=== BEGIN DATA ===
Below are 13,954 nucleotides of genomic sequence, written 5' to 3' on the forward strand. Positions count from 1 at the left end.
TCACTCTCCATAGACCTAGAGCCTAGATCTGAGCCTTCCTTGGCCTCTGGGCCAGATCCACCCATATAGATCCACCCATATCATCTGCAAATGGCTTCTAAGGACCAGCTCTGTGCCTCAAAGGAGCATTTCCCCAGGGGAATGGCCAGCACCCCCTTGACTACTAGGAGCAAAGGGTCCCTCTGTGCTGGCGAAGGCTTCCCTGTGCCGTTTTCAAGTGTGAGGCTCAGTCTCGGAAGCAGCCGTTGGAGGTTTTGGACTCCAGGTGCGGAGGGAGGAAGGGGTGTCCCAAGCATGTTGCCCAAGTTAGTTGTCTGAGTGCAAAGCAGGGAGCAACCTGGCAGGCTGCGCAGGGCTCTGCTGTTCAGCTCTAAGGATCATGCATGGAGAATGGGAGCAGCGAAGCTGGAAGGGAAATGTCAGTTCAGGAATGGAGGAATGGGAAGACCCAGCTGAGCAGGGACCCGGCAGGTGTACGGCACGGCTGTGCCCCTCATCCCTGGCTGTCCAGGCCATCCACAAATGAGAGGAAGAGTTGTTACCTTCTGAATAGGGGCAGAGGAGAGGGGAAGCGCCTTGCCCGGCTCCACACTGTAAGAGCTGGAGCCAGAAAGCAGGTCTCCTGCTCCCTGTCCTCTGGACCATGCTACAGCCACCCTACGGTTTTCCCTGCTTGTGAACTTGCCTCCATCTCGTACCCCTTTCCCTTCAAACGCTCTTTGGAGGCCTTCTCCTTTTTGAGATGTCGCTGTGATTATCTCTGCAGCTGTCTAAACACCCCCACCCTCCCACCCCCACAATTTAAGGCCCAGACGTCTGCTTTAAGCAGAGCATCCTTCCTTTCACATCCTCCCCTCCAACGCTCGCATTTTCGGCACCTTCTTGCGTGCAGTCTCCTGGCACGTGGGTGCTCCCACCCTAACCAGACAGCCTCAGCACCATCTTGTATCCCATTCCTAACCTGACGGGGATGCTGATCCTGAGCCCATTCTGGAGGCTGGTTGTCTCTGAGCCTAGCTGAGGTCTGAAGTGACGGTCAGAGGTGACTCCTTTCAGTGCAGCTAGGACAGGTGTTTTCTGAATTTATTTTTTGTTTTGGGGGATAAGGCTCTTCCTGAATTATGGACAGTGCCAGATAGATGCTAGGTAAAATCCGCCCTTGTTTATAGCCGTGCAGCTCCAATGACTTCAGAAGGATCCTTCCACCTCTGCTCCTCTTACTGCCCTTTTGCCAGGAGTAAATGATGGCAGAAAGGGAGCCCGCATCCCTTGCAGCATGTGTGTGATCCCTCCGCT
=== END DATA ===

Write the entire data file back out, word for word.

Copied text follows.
Below are 13,954 nucleotides of genomic sequence, written 5' to 3' on the forward strand. Positions count from 1 at the left end.
TCACTCTCCATAGACCTAGAGCCTAGATCTGAGCCTTCCTTGGCCTCTGGGCCAGATCCACCCATATAGATCCACCCATATCATCTGCAAATGGCTTCTAAGGACCAGCTCTGTGCCTCAAAGGAGCATTTCCCCAGGGGAATGGCCAGCACCCCCTTGACTACTAGGAGCAAAGGGTCCCTCTGTGCTGGCGAAGGCTTCCCTGTGCCGTTTTCAAGTGTGAGGCTCAGTCTCGGAAGCAGCCGTTGGAGGTTTTGGACTCCAGGTGCGGAGGGAGGAAGGGGTGTCCCAAGCATGTTGCCCAAGTTAGTTGTCTGAGTGCAAAGCAGGGAGCAACCTGGCAGGCTGCGCAGGGCTCTGCTGTTCAGCTCTAAGGATCATGCATGGAGAATGGGAGCAGCGAAGCTGGAAGGGAAATGTCAGTTCAGGAATGGAGGAATGGGAAGACCCAGCTGAGCAGGGACCCGGCAGGTGTACGGCACGGCTGTGCCCCTCATCCCTGGCTGTCCAGGCCATCCACAAATGAGAGGAAGAGTTGTTACCTTCTGAATAGGGGCAGAGGAGAGGGGAAGCGCCTTGCCCGGCTCCACACTGTAAGAGCTGGAGCCAGAAAGCAGGTCTCCTGCTCCCTGTCCTCTGGACCATGCTACAGCCACCCTACGGTTTTCCCTGCTTGTGAACTTGCCTCCATCTCGTACCCCTTTCCCTTCAAACGCTCTTTGGAGGCCTTCTCCTTTTTGAGATGTCGCTGTGATTATCTCTGCAGCTGTCTAAACACCCCCACCCTCCCACCCCCACAATTTAAGGCCCAGACGTCTGCTTTAAGCAGAGCATCCTTCCTTTCACATCCTCCCCTCCAACGCTCGCATTTTCGGCACCTTCTTGCGTGCAGTCTCCTGGCACGTGGGTGCTCCCACCCTAACCAGACAGCCTCAGCACCATCTTGTATCCCATTCCTAACCTGACGGGGATGCTGATCCTGAGCCCATTCTGGAGGCTGGTTGTCTCTGAGCCTAGCTGAGGTCTGAAGTGACGGTCAGAGGTGACTCCTTTCAGTGCAGCTAGGACAGGTGTTTTCTGAATTTATTTTTTGTTTTGGGGGATAAGGCTCTTCCTGAATTATGGACAGTGCCAGATAGATGCTAGGTAAAATCCGCCCTTGTTTATAGCCGTGCAGCTCCAATGACTTCAGAAGGATCCTTCCACCTCTGCTCCTCTTACTGCCCTTTTGCCAGGAGTAAATGATGGCAGAAAGGGAGCCCGCATCCCTTGCAGCATGTGTGTGATCCCTCCGCT